The Bear Cave

July 16, 2009 5:55 AM

Take Me Out to the... Hockey Game!

When NHL commissioner Gary Bettman stepped up to the podium on Wednesday, he deemed the announcement as one of the worst kept secrets. Now that the cat is officially out of the bag, fans around the continent can begin to raise the hype, as Boston's Fenway Park has been awarded the 2010 NHL Winter Classic. The game will be played on New Year's Day, featuring the Boston Bruins and Philadelphia Flyers. The press release sent out by the team states that the puck will drop at 1:00.

Built in 1912, Fenway Park has always been one of the most recognized stadiums in all of professional sports. The history of the Boston Red Sox has played a major factor in that, while nearly every baseball fan alive has dreamed of one day seeing the Green Monster in left field. The Green Monster will be one of the best aspects of the 2010 Winter Classic, as it will serve as the backdrop for the contest. On Wednesday, the Red Sox, Bruins, and Fenway Park had the manual scoreboard on the wall ready to go, with "FLYERS" and "BRUINS" located on the far left. For those that grew up going to Fenway, a hockey score will be a unique site on the nine-inning linescore.

While the bottom and inside of the Green Monster will certainly be causes for attention, the top will also get some notice. Up until the 2003 baseball season, Fenway Park had always had a net above the left field wall. However, during that offseason, the Red Sox decided to put a section of seats there, which would accommodate 274 fortunate fans. Fortunate and rich might be the terminology used for New Year's Day, as the 274 fans in the Monster Seats will likely have to shell out quite a few pennies for this once in a lifetime event. From the looks of the rink setup, the seats on top of the Green Monster will be ranging from behind one of the nets to a further view of center ice. Based on Wednesday's pictures, the ice will run horizontally across the top part of the infield, with second base possibly serving as the middle of the red line. The setup is similar to the one used at Wrigley Field this past winter.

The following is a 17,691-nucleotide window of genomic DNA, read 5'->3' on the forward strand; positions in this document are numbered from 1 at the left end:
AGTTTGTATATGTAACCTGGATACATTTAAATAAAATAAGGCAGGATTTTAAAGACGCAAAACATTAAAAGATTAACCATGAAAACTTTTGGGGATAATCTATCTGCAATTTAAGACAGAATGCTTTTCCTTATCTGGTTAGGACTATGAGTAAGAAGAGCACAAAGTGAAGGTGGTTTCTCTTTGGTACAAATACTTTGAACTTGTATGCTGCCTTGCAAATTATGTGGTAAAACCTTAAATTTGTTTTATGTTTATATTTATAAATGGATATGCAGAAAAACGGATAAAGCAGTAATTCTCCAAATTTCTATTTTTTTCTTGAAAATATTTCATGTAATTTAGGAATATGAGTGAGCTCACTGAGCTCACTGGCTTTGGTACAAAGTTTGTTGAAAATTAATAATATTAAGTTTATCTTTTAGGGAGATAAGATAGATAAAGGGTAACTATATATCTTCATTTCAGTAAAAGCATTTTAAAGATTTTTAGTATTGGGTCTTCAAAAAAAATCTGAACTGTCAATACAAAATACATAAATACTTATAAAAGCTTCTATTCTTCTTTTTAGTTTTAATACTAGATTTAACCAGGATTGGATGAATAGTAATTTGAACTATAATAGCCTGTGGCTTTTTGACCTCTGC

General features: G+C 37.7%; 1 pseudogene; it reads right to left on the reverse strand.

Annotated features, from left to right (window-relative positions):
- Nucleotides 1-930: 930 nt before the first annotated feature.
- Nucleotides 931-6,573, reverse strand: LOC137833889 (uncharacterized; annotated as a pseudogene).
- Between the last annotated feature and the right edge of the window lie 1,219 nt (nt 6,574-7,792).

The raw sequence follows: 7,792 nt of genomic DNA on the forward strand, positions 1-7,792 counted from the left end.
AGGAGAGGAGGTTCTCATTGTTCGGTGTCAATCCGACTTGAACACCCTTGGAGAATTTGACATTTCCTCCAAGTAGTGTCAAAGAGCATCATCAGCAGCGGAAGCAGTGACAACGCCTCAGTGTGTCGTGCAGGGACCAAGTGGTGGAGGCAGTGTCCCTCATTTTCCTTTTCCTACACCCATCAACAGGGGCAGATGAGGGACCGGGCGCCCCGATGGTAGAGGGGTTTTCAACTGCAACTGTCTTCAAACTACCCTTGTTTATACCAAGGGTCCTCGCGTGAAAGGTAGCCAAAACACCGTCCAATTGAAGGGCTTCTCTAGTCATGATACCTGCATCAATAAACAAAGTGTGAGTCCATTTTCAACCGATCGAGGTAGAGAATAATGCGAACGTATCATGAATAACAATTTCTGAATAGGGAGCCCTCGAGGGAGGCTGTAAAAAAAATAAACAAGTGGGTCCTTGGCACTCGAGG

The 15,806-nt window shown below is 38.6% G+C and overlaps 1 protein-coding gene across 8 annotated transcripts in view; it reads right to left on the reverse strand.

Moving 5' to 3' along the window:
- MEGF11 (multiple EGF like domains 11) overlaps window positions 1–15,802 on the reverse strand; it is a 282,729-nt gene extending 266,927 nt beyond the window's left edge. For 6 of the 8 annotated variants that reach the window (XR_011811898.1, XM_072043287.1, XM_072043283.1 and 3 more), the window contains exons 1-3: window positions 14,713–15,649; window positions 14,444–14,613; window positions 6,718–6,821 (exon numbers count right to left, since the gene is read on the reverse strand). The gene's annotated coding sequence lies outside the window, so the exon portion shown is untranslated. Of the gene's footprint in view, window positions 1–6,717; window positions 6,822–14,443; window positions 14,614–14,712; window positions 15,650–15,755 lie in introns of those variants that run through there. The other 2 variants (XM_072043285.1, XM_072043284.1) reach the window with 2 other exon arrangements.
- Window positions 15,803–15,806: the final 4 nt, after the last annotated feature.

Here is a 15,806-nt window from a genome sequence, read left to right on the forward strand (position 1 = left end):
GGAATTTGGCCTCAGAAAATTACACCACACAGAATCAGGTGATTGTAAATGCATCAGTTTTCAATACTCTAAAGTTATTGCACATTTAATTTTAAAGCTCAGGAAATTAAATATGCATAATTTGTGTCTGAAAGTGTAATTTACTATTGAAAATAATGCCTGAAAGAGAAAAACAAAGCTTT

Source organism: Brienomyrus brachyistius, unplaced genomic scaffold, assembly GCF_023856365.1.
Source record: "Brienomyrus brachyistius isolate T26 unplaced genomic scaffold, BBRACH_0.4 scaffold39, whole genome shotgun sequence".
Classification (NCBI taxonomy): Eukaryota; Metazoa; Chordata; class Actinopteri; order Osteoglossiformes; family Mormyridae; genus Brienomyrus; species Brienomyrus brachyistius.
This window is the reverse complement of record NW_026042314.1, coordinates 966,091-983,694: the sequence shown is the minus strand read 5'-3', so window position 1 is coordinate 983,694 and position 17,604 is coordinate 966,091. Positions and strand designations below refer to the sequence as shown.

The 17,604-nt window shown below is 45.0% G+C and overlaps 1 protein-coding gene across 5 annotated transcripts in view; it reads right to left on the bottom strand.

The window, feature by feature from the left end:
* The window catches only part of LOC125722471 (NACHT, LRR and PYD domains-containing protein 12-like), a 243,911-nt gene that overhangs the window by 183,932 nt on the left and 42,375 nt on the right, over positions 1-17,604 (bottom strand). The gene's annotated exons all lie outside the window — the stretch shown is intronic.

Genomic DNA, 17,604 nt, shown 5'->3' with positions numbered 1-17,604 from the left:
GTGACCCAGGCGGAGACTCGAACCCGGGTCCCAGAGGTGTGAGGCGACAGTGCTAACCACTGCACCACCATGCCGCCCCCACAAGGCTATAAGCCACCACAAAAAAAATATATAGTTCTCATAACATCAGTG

The 2010 NHL Winter Classic will be the fourth outdoor game in recent memory, and the third in as many seasons.

In November of 2003, the Montreal Canadiens and Edmonton Oilers dropped the puck on what was then known as the Heritage Classic. The game was played in front of 57,167 fans at Edmonton's Commonwealth Stadium, with Montreal skating away on top, 4-3.

In 2008, the Winter Classic officially began its tradition, featuring a New Year's Day tilt between the Pittsburgh Penguins and Buffalo Sabres in front of 71,217 fans at the Buffalo Bills' Ralph Wilson Stadium. Most fans view 2008 as the best outdoor game so far, as snow was a constant throughout most of the day, and the game itself was decided on the final shootout attempt by Sidney Crosby. Crosby's tally gave the visiting Penguins a 2-1 victory.

Last season, the scene shifted to a ballpark, as Chicago's Wrigley Field played host to a second straight tilt on New Year's Day. The Detroit Red Wings and Chicago Blackhawks took the ice in front of 40,818 fans, with the Red Wings taking a high scoring 6-4 decision.

So, what has the past told us? It's time for a home team to break this 0-3 streak and win a game for their fans. If there's one team who would love to do just that, it is the Boston Bruins. If they are able to win the game, the Bruins would also like to end another streak, as the last two winners of the Winter Classic have gone on to lose in the Stanley Cup Final. Getting to the championship round would be a positive for Boston, however, an appearance is nothing in comparison to winning the whole bowl of wax.

In terms of the players, as long as he stays with the St. Louis Blues, Ty Conklin will not be a part of this season's outdoor games. Conklin is the only player who has appeared in all three previous events. The Bruins do have a 3-0 lead on the Flyers in the category of players who have played in a regular season game outside. Michael Ryder and Steve Begin each suited up for Montreal in 2003, while Dany Sabourin was the backup goaltender for Pittsburgh in 2008.

Unfortunately, Fenway Park only holds 39,928, meaning it will be the toughest Winter Classic ticket to get so far. However, don't let that number fool you. This is an old and small ballpark in a market where fans are known for being vocal while wearing their hearts on their sleeves. The electricity and the noise in Boston will create one of the greatest atmospheres for a sporting event in recent memory.

The 2010 NHL Winter Classic is still more than five months away, but the excitement surrounding it has more than begun around New England!

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